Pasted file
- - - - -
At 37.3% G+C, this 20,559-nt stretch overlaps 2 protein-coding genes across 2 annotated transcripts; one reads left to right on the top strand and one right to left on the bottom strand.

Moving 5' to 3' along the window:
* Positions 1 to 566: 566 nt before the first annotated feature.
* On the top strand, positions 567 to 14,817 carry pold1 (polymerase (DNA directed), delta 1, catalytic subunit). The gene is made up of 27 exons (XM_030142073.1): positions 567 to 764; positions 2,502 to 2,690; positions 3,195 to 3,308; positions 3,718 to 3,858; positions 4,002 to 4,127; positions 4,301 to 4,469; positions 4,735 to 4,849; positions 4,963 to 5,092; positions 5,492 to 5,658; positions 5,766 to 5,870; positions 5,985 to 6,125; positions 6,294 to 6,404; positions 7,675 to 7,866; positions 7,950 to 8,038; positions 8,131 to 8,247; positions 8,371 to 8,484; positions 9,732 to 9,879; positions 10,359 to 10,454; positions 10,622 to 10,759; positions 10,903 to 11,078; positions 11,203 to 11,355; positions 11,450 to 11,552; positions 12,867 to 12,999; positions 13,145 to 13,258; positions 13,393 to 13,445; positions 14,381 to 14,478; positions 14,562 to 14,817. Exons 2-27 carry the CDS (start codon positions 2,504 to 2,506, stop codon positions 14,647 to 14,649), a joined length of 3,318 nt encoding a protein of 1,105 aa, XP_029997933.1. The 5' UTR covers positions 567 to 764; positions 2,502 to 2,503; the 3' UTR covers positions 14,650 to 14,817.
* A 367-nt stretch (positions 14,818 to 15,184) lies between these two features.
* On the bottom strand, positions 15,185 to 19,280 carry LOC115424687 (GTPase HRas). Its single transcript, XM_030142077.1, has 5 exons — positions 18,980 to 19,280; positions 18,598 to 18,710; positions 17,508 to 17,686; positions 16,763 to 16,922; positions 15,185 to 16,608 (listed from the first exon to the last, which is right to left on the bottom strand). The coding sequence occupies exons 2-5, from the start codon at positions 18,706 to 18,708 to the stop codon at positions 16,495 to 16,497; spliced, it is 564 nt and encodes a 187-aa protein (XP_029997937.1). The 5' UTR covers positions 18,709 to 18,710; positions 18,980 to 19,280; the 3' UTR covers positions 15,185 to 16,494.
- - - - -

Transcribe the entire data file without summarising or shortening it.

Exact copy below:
At 37.3% G+C, this 20,559-nt stretch overlaps 2 protein-coding genes across 2 annotated transcripts; one reads left to right on the top strand and one right to left on the bottom strand.

Moving 5' to 3' along the window:
* Positions 1 to 566: 566 nt before the first annotated feature.
* On the top strand, positions 567 to 14,817 carry pold1 (polymerase (DNA directed), delta 1, catalytic subunit). The gene is made up of 27 exons (XM_030142073.1): positions 567 to 764; positions 2,502 to 2,690; positions 3,195 to 3,308; positions 3,718 to 3,858; positions 4,002 to 4,127; positions 4,301 to 4,469; positions 4,735 to 4,849; positions 4,963 to 5,092; positions 5,492 to 5,658; positions 5,766 to 5,870; positions 5,985 to 6,125; positions 6,294 to 6,404; positions 7,675 to 7,866; positions 7,950 to 8,038; positions 8,131 to 8,247; positions 8,371 to 8,484; positions 9,732 to 9,879; positions 10,359 to 10,454; positions 10,622 to 10,759; positions 10,903 to 11,078; positions 11,203 to 11,355; positions 11,450 to 11,552; positions 12,867 to 12,999; positions 13,145 to 13,258; positions 13,393 to 13,445; positions 14,381 to 14,478; positions 14,562 to 14,817. Exons 2-27 carry the CDS (start codon positions 2,504 to 2,506, stop codon positions 14,647 to 14,649), a joined length of 3,318 nt encoding a protein of 1,105 aa, XP_029997933.1. The 5' UTR covers positions 567 to 764; positions 2,502 to 2,503; the 3' UTR covers positions 14,650 to 14,817.
* A 367-nt stretch (positions 14,818 to 15,184) lies between these two features.
* On the bottom strand, positions 15,185 to 19,280 carry LOC115424687 (GTPase HRas). Its single transcript, XM_030142077.1, has 5 exons — positions 18,980 to 19,280; positions 18,598 to 18,710; positions 17,508 to 17,686; positions 16,763 to 16,922; positions 15,185 to 16,608 (listed from the first exon to the last, which is right to left on the bottom strand). The coding sequence occupies exons 2-5, from the start codon at positions 18,706 to 18,708 to the stop codon at positions 16,495 to 16,497; spliced, it is 564 nt and encodes a 187-aa protein (XP_029997937.1). The 5' UTR covers positions 18,709 to 18,710; positions 18,980 to 19,280; the 3' UTR covers positions 15,185 to 16,494.